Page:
Two Tennessee lawmakers have named a medicinal cannabis bill they are writing after President Donald Trump. Rep. Bryan Terry, R-Murfreesboro, and Sen. Steve Dickerson, R-Nashville, announced this week that they will once again attempt to pass medical marijuana legislation. They have named their new bill the Tennessee Responsible Use of Medicinal Plants Act, or TRUMP Act. The two lawmakers, who are also physicians, say their bill would allow medical research and treatment with cannabis and cannabis extracts.
Earlier this month, Trump said he might support federal bipartisan legislation that would allow states to decide cannabis policy.
“We’re looking at it. But I probably will end up supporting that, yes,” Trump told reporters at the time.
However, that bill, the STATES ACT, does not have the support of congressional leadership.
Terry said in a press release that it is now time for medical marijuana to come to the Volunteer State.
“We believe Tennessee patients and physicians have the right to participate in research utilizing cannabis and that our agricultural, higher education, and life science industries are well equipped to be world leaders in this research,” Terry stated in a news release. “If you believe in freedom, advancing medicine, and providing opportunities for our industries, then you should support Tennesseans having the right to research and the right to try agricultural medicines.”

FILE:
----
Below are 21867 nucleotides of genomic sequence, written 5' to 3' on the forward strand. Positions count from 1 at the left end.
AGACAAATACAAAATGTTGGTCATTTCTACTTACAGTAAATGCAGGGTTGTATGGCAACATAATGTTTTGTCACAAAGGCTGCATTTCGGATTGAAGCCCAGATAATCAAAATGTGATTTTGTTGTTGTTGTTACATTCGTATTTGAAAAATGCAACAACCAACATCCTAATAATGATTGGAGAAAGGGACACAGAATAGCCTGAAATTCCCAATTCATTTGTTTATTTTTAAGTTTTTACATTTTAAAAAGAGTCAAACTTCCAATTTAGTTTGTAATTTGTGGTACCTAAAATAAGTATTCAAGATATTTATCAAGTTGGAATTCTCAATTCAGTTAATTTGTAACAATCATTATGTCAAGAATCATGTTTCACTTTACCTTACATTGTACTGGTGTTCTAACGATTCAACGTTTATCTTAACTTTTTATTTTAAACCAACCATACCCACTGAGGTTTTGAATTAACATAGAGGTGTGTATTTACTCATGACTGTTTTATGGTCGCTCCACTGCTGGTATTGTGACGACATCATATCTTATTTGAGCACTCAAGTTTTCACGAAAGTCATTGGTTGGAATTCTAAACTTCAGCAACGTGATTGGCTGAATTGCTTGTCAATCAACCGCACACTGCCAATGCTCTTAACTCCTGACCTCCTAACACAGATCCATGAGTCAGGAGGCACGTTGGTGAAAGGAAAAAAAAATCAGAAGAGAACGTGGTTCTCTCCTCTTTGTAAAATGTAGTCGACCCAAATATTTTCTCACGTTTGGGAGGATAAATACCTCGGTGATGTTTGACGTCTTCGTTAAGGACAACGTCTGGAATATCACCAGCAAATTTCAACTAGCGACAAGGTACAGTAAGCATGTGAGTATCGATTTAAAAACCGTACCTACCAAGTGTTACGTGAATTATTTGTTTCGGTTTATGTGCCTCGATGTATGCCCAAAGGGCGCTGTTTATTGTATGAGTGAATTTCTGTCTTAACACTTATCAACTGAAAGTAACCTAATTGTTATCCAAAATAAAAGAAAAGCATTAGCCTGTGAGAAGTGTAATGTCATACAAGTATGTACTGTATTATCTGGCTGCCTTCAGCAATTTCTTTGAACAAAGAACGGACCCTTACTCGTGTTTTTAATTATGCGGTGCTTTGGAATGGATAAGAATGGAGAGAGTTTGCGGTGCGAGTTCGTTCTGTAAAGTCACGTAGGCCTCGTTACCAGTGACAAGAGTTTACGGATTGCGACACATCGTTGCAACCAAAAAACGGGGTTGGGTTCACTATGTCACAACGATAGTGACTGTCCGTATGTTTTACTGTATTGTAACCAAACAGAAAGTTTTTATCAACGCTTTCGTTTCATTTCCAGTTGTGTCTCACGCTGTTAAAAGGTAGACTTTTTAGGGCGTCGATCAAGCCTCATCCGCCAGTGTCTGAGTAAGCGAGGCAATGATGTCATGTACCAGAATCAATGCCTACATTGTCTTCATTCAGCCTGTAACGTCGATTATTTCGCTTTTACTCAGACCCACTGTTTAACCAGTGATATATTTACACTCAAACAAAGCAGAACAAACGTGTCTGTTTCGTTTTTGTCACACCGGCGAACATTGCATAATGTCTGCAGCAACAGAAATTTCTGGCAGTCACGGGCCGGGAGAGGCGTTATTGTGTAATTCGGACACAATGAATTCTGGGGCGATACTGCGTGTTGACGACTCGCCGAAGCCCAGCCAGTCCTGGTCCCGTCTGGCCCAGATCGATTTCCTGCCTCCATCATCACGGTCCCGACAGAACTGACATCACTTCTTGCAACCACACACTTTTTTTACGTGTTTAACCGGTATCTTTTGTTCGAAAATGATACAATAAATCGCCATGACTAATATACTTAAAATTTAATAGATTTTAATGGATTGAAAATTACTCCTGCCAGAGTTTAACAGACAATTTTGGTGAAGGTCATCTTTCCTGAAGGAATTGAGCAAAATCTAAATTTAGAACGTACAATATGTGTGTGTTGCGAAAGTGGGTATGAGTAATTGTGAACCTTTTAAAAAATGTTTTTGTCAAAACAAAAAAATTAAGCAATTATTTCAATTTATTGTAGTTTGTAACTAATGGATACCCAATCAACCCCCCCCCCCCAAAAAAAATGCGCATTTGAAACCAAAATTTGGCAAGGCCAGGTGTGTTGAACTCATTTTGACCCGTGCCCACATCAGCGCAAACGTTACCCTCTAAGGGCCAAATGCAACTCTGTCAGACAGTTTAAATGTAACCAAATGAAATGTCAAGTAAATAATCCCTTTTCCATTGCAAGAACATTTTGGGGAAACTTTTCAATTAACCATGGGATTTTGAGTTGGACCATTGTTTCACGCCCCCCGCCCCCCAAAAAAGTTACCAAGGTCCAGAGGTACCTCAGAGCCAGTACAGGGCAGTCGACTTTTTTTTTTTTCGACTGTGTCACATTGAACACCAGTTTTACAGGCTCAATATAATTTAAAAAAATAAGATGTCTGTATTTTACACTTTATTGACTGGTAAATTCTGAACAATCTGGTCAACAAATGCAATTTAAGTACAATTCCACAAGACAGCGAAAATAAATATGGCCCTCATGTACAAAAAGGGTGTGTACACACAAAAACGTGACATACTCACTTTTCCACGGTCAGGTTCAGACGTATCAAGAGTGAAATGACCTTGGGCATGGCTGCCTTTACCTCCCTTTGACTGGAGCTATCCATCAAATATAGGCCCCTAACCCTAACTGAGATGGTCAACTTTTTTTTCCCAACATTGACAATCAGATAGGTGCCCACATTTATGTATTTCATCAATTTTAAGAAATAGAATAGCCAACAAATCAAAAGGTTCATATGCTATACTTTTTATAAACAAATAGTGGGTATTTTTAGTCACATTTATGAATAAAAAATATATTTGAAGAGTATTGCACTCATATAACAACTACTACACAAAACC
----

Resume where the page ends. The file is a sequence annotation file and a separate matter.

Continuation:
Dickerson noted that the U.S. Food and Drug Administration has already approved medications with synthetic versions of THC.
“And just this week, the FDA approved Epidiolex which is an epilepsy drug derived from cannabis,” he added. “With a proven safety profile of these drugs and of cannabis, we should be able to develop and research medical cannabis products for patients in Tennessee and our patients should have the right to participate in research and treatment under medical supervision.”
Similar Bill Failed Earlier This Year
Dickerson also introduced medical marijuana legislation in January of this year with Rep. Jeremy Faison (R-Cosby). That bill, the Medical Cannabis Only Act of 2018, would have allowed patients with qualifying medical conditions to use cannabis extracts. But the bill would not have allowed patients to smoke cannabis or use edible marijuana products. Qualifying conditions included HIV/AIDS, Hepatitis C, ALS, PTSD, Alzheimer’s disease, severe arthritis, Crohn’s disease, multiple sclerosis, Parkinson’s disease, schizophrenia, epilepsy, and others.
Faison said then that doctors and patients should make health care decisions, rather than lawmakers.
“Some of our sickest Tennesseans desperately want the freedom to choose what is best for their own health, and they want to be able to make that decision with their doctor,” Faison said. “Now is the time for a safe and healthy alternative to opiates, psychotropics, and anti-inflammatories.”
However, in April Dickerson admitted that bill would not pass the legislature.
“Unfortunately, I do not have the votes,” Dickerson said. “Instead of dragging this out interminably…I think the better decision at this point is to put it in the general sub for the summer.”
So far, 30 states have enacted some form of medicinal cannabis legislation. Only this week, voters approved a medical marijuana bill in Oklahoma. And later this year, Michigan voters will decide on recreational cannabis, and Utah will consider an MMJ law.
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